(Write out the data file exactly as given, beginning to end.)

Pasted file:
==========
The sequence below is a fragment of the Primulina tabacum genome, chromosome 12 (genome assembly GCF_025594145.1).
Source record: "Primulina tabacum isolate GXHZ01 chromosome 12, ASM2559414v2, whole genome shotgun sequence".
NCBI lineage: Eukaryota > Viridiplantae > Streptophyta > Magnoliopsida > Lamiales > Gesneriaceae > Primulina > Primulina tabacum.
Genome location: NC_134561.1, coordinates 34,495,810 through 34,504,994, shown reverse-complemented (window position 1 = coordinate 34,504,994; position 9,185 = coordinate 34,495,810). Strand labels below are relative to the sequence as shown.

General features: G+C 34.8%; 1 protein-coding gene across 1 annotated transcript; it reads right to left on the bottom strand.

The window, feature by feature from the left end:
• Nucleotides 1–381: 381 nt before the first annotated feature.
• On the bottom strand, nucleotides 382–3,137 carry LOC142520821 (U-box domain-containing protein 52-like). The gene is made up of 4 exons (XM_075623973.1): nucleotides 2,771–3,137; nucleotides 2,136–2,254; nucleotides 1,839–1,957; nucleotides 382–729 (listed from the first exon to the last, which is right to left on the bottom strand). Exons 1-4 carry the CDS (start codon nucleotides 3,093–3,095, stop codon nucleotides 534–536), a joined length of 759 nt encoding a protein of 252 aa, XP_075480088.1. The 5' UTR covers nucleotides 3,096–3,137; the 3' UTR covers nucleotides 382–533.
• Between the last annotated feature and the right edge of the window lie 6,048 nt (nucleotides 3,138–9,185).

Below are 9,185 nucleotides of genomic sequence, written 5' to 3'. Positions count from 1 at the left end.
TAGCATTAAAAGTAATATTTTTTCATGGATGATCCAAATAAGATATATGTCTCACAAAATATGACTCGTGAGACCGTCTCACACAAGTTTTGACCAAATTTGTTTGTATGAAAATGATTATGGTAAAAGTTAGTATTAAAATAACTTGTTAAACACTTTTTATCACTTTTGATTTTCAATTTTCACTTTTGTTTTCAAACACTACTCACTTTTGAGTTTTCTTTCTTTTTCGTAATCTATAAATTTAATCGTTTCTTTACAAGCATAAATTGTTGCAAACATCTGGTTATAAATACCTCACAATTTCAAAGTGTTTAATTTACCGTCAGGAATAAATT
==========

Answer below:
The sequence below is a fragment of the Primulina tabacum genome, chromosome 12 (genome assembly GCF_025594145.1).
Source record: "Primulina tabacum isolate GXHZ01 chromosome 12, ASM2559414v2, whole genome shotgun sequence".
NCBI lineage: Eukaryota > Viridiplantae > Streptophyta > Magnoliopsida > Lamiales > Gesneriaceae > Primulina > Primulina tabacum.
Genome location: NC_134561.1, coordinates 34,495,810 through 34,504,994, shown reverse-complemented (window position 1 = coordinate 34,504,994; position 9,185 = coordinate 34,495,810). Strand labels below are relative to the sequence as shown.

General features: G+C 34.8%; 1 protein-coding gene across 1 annotated transcript; it reads right to left on the bottom strand.

The window, feature by feature from the left end:
• Nucleotides 1–381: 381 nt before the first annotated feature.
• On the bottom strand, nucleotides 382–3,137 carry LOC142520821 (U-box domain-containing protein 52-like). The gene is made up of 4 exons (XM_075623973.1): nucleotides 2,771–3,137; nucleotides 2,136–2,254; nucleotides 1,839–1,957; nucleotides 382–729 (listed from the first exon to the last, which is right to left on the bottom strand). Exons 1-4 carry the CDS (start codon nucleotides 3,093–3,095, stop codon nucleotides 534–536), a joined length of 759 nt encoding a protein of 252 aa, XP_075480088.1. The 5' UTR covers nucleotides 3,096–3,137; the 3' UTR covers nucleotides 382–533.
• Between the last annotated feature and the right edge of the window lie 6,048 nt (nucleotides 3,138–9,185).

Below are 9,185 nucleotides of genomic sequence, written 5' to 3'. Positions count from 1 at the left end.
TAGCATTAAAAGTAATATTTTTTCATGGATGATCCAAATAAGATATATGTCTCACAAAATATGACTCGTGAGACCGTCTCACACAAGTTTTGACCAAATTTGTTTGTATGAAAATGATTATGGTAAAAGTTAGTATTAAAATAACTTGTTAAACACTTTTTATCACTTTTGATTTTCAATTTTCACTTTTGTTTTCAAACACTACTCACTTTTGAGTTTTCTTTCTTTTTCGTAATCTATAAATTTAATCGTTTCTTTACAAGCATAAATTGTTGCAAACATCTGGTTATAAATACCTCACAATTTCAAAGTGTTTAATTTACCGTCAGGAATAAATT